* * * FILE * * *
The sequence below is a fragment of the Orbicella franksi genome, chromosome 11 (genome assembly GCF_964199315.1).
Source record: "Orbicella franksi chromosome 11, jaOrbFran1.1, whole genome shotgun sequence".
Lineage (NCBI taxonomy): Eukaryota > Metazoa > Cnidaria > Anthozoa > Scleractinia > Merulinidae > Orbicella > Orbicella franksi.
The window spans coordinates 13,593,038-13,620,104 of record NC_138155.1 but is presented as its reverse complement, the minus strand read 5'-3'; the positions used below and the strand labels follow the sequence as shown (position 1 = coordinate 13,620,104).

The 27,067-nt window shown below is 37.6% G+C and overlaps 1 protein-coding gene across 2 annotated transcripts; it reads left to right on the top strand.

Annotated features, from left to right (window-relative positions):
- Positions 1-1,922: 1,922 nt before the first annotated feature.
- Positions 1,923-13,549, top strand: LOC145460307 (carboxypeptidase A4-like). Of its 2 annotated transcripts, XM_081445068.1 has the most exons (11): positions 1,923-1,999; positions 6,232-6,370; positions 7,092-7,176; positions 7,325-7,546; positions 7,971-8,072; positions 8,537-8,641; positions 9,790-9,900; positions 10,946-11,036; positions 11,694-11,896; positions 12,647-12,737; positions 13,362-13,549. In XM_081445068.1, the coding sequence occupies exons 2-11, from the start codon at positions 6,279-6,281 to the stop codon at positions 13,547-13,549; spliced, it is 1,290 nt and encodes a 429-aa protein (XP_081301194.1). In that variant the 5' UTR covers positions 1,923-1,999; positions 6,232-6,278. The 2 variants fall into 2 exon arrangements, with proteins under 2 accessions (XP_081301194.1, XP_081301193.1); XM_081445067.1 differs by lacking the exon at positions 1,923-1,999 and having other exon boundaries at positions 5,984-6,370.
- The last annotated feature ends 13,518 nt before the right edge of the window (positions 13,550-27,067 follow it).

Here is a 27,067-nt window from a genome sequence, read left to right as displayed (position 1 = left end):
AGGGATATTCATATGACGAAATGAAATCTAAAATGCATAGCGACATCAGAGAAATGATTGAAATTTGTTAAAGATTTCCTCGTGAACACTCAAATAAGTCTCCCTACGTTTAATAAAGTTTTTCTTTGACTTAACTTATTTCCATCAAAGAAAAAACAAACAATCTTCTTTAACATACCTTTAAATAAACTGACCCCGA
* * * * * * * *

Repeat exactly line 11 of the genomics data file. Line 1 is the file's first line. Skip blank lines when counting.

AGGGATATTCATATGACGAAATGAAATCTAAAATGCATAGCGACATCAGAGAAATGATTGAAATTTGTTAAAGATTTCCTCGTGAACACTCAAATAAGTCTCCCTACGTTTAATAAAGTTTTTCTTTGACTTAACTTATTTCCATCAAAGAAAAAACAAACAATCTTCTTTAACATACCTTTAAATAAACTGACCCCGA